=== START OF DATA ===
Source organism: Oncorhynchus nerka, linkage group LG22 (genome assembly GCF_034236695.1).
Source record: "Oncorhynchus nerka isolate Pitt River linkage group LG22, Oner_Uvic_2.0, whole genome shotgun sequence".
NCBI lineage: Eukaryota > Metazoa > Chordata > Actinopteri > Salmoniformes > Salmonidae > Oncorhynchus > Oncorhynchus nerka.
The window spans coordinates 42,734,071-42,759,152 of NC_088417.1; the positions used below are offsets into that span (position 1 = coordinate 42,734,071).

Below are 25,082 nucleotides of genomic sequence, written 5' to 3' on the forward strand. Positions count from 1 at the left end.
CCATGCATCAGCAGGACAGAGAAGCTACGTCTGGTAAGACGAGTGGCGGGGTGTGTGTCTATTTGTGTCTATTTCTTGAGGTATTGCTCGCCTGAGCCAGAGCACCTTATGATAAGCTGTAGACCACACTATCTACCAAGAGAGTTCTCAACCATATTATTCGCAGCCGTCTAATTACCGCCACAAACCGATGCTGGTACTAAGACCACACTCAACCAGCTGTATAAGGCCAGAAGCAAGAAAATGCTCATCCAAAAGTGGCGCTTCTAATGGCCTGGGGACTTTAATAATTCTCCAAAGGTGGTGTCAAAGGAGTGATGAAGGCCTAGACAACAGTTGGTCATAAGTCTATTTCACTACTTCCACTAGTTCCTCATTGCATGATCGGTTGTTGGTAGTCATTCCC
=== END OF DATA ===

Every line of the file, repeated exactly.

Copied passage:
Source organism: Oncorhynchus nerka, linkage group LG22 (genome assembly GCF_034236695.1).
Source record: "Oncorhynchus nerka isolate Pitt River linkage group LG22, Oner_Uvic_2.0, whole genome shotgun sequence".
NCBI lineage: Eukaryota > Metazoa > Chordata > Actinopteri > Salmoniformes > Salmonidae > Oncorhynchus > Oncorhynchus nerka.
The window spans coordinates 42,734,071-42,759,152 of NC_088417.1; the positions used below are offsets into that span (position 1 = coordinate 42,734,071).

Below are 25,082 nucleotides of genomic sequence, written 5' to 3' on the forward strand. Positions count from 1 at the left end.
CCATGCATCAGCAGGACAGAGAAGCTACGTCTGGTAAGACGAGTGGCGGGGTGTGTGTCTATTTGTGTCTATTTCTTGAGGTATTGCTCGCCTGAGCCAGAGCACCTTATGATAAGCTGTAGACCACACTATCTACCAAGAGAGTTCTCAACCATATTATTCGCAGCCGTCTAATTACCGCCACAAACCGATGCTGGTACTAAGACCACACTCAACCAGCTGTATAAGGCCAGAAGCAAGAAAATGCTCATCCAAAAGTGGCGCTTCTAATGGCCTGGGGACTTTAATAATTCTCCAAAGGTGGTGTCAAAGGAGTGATGAAGGCCTAGACAACAGTTGGTCATAAGTCTATTTCACTACTTCCACTAGTTCCTCATTGCATGATCGGTTGTTGGTAGTCATTCCC